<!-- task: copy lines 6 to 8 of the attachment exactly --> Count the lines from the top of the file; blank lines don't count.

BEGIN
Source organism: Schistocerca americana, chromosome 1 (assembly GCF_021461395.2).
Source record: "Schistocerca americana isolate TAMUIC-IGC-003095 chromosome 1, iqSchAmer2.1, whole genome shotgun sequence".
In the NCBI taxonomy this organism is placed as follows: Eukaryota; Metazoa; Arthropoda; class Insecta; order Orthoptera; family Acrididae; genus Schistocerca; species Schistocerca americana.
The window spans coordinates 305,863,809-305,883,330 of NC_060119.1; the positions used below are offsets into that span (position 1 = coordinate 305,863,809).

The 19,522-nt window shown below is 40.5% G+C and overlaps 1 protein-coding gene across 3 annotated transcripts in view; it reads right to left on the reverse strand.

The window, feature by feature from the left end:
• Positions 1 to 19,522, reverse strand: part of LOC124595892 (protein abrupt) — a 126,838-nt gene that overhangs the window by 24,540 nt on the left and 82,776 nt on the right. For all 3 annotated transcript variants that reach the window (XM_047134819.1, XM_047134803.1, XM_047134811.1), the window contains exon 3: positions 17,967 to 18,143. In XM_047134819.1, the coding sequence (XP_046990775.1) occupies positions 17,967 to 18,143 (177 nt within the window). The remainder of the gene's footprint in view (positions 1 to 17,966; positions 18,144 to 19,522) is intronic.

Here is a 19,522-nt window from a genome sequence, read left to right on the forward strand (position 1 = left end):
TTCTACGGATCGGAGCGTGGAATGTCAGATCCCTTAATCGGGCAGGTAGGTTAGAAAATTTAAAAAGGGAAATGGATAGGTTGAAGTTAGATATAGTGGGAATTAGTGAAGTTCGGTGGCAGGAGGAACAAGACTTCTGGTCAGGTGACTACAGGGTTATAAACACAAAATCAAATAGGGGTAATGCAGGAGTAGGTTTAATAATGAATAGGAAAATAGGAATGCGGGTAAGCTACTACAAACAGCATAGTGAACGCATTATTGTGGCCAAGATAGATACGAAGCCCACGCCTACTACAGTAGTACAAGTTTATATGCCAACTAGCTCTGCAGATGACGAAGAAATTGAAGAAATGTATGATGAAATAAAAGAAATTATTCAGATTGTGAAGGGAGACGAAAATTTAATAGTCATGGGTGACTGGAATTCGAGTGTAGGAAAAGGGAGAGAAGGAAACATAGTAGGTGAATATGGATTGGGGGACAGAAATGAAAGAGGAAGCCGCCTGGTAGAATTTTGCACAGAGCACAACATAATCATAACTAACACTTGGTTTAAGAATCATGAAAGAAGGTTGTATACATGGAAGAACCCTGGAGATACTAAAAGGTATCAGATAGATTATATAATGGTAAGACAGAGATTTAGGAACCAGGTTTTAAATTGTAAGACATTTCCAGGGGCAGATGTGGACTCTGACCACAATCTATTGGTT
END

The window, feature by feature from the left end:
• Positions 1 to 19,522, reverse strand: part of LOC124595892 (protein abrupt) — a 126,838-nt gene that overhangs the window by 24,540 nt on the left and 82,776 nt on the right. For all 3 annotated transcript variants that reach the window (XM_047134819.1, XM_047134803.1, XM_047134811.1), the window contains exon 3: positions 17,967 to 18,143. In XM_047134819.1, the coding sequence (XP_046990775.1) occupies positions 17,967 to 18,143 (177 nt within the window). The remainder of the gene's footprint in view (positions 1 to 17,966; positions 18,144 to 19,522) is intronic.

Here is a 19,522-nt window from a genome sequence, read left to right on the forward strand (position 1 = left end):